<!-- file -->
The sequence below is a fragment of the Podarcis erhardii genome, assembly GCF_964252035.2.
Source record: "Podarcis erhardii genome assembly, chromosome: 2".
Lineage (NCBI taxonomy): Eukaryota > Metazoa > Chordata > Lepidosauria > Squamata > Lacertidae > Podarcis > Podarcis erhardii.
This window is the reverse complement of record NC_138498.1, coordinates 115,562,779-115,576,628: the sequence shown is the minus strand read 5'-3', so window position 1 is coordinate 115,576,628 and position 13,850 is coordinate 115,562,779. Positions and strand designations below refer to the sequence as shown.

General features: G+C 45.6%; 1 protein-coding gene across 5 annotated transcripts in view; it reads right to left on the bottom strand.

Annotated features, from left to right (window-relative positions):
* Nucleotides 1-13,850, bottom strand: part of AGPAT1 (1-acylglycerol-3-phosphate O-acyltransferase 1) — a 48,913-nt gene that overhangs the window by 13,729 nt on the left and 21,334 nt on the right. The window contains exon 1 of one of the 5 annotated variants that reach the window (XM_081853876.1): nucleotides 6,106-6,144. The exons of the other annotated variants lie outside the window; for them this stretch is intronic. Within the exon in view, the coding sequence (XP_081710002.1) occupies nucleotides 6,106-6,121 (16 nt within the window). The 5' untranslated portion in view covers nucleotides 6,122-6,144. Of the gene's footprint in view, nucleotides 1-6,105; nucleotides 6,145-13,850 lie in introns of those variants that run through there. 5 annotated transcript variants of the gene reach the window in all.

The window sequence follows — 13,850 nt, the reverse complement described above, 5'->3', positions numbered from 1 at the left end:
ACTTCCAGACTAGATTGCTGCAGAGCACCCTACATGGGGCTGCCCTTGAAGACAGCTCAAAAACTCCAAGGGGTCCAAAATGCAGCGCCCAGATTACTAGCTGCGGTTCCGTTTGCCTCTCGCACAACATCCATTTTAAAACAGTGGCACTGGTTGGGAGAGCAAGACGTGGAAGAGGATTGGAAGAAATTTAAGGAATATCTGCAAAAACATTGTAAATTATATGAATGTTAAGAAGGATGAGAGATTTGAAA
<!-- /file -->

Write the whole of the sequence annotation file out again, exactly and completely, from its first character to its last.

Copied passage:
The sequence below is a fragment of the Podarcis erhardii genome, assembly GCF_964252035.2.
Source record: "Podarcis erhardii genome assembly, chromosome: 2".
Lineage (NCBI taxonomy): Eukaryota > Metazoa > Chordata > Lepidosauria > Squamata > Lacertidae > Podarcis > Podarcis erhardii.
This window is the reverse complement of record NC_138498.1, coordinates 115,562,779-115,576,628: the sequence shown is the minus strand read 5'-3', so window position 1 is coordinate 115,576,628 and position 13,850 is coordinate 115,562,779. Positions and strand designations below refer to the sequence as shown.

General features: G+C 45.6%; 1 protein-coding gene across 5 annotated transcripts in view; it reads right to left on the bottom strand.

Annotated features, from left to right (window-relative positions):
* Nucleotides 1-13,850, bottom strand: part of AGPAT1 (1-acylglycerol-3-phosphate O-acyltransferase 1) — a 48,913-nt gene that overhangs the window by 13,729 nt on the left and 21,334 nt on the right. The window contains exon 1 of one of the 5 annotated variants that reach the window (XM_081853876.1): nucleotides 6,106-6,144. The exons of the other annotated variants lie outside the window; for them this stretch is intronic. Within the exon in view, the coding sequence (XP_081710002.1) occupies nucleotides 6,106-6,121 (16 nt within the window). The 5' untranslated portion in view covers nucleotides 6,122-6,144. Of the gene's footprint in view, nucleotides 1-6,105; nucleotides 6,145-13,850 lie in introns of those variants that run through there. 5 annotated transcript variants of the gene reach the window in all.

The window sequence follows — 13,850 nt, the reverse complement described above, 5'->3', positions numbered from 1 at the left end:
ACTTCCAGACTAGATTGCTGCAGAGCACCCTACATGGGGCTGCCCTTGAAGACAGCTCAAAAACTCCAAGGGGTCCAAAATGCAGCGCCCAGATTACTAGCTGCGGTTCCGTTTGCCTCTCGCACAACATCCATTTTAAAACAGTGGCACTGGTTGGGAGAGCAAGACGTGGAAGAGGATTGGAAGAAATTTAAGGAATATCTGCAAAAACATTGTAAATTATATGAATGTTAAGAAGGATGAGAGATTTGAAA